Dan Runcie [00:00:55]:

The success of this meal was huge. It added billions of dollars of market cap for McDonald’s. And it led to other successful meals like J. Balvin, BTS, Cardi B, and Offset, Mariah Carey, sweetie, and several other fast food partnerships with other chains and other artists as well. But we learned a lot from those partnerships. We learned a lot about what works, what doesn’t, and where things may be headed with these in the future. To break it all down, I’m joined by Dr. Marcus Collins.

Dan Runcie [00:01:24]:

He’s been on this podcast before. He’s a friend, and he knows this space better than anyone because he worked at Wyden and Kennedy, the agency that partnered with McDonald’s to come up with the famous orders campaign and kick things off to lead to where we are today. I really enjoyed this one, and I hope you do, too. So come join us as we break down the years of artists and their relationships and partnerships with the fast food industry. All right, we’re here to do another deep dive episode, and we got a return guest with us, the one and only Dr. Marcus Collins. Welcome, bro.

Marcus [00:01:57]:

What’s up, man? How you doing?

Dan Runcie [00:01:58]:

I’m excited for this. I’m excited that we’ll be doing a few of these. And I feel like with your work, it was only right to start off on the power and the influence of these celebrity and artist fast food partnerships.

Marcus [00:02:10]:

What a world this has become, man. Like, who would have thunk it? I guess if you look back over time, maybe the writing was on the walls. What it has become is quite impressive and in some cases unexpected.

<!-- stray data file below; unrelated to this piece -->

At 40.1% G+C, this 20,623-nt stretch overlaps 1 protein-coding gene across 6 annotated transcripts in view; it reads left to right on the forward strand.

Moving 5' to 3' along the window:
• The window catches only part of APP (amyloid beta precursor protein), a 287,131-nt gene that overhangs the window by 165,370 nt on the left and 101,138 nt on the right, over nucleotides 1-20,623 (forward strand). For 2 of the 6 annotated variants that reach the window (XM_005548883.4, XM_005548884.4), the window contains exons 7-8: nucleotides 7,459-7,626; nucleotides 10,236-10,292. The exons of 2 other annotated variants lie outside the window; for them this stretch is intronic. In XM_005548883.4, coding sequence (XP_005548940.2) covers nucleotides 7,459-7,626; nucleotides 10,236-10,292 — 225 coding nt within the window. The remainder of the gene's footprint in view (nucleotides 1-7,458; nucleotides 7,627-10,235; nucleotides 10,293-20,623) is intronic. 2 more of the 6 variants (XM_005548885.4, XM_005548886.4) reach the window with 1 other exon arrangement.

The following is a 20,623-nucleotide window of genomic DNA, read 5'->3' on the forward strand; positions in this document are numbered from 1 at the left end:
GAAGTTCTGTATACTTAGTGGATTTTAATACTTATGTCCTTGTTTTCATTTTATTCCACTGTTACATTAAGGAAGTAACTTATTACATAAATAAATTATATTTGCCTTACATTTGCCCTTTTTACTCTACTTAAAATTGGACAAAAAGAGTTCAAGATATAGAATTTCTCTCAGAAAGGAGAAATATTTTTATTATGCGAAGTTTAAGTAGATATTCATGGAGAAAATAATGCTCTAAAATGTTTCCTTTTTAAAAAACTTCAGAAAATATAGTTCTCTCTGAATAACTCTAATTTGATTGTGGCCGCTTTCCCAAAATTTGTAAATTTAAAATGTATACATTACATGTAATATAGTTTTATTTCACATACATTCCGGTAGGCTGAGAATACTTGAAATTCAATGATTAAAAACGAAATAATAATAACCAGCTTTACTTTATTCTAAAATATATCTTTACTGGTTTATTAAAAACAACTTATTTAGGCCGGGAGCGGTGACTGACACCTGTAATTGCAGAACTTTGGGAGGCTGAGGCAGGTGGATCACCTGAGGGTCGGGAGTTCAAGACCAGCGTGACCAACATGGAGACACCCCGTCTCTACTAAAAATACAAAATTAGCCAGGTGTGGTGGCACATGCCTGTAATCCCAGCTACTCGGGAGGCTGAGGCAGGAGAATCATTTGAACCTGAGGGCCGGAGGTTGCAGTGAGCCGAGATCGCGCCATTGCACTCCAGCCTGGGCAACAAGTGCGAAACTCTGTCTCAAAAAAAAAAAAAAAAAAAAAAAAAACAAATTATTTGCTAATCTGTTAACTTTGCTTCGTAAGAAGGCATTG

Dan Runcie [00:02:24]:

Because on one hand, who would have thought? Artists and celebrities and their ability to move product. Of course they can. We’ve seen this happen time and time again, but we clearly saw this wave and the timeliness of so many things that we’re going to dig into. But I feel like a good place to start with this conversation is McDonald’s, because they’ve probably been the brand that I think, in a lot of ways has been the most associated with this. And even as we’re looking back nearly 30 years ago at this point, they actually do have the first fast food partnership that we can look back on. The famous Mick Jordan ads, named after Michael Jordan from 1992.

Marcus [00:03:03]:

That’s right. They got the receipts. Not only are they the biggest in the space, so you got to give them some respect. But you’re right. In our sort of common days, kind of invented what it means for a fast food brand to partner with a celebrity and do it in a contextually meaningful way.

Dan Runcie [00:03:20]:

This has so many of the same elements that we see in the most recent wave of these partnerships. You have a special meal that’s put on the menu. It’s clearly inspired by the name, the image, and the likeness of a professional athlete. And in the 90s, Michael Jordan was bigger than life. We’re talking about the days of monoculture. You walk in and this man inspires Beetlemania. Everywhere he goes, you have this meal. But the one thing that stuck out about this one is that this was not a nationwide thing.

Dan Runcie [00:03:50]: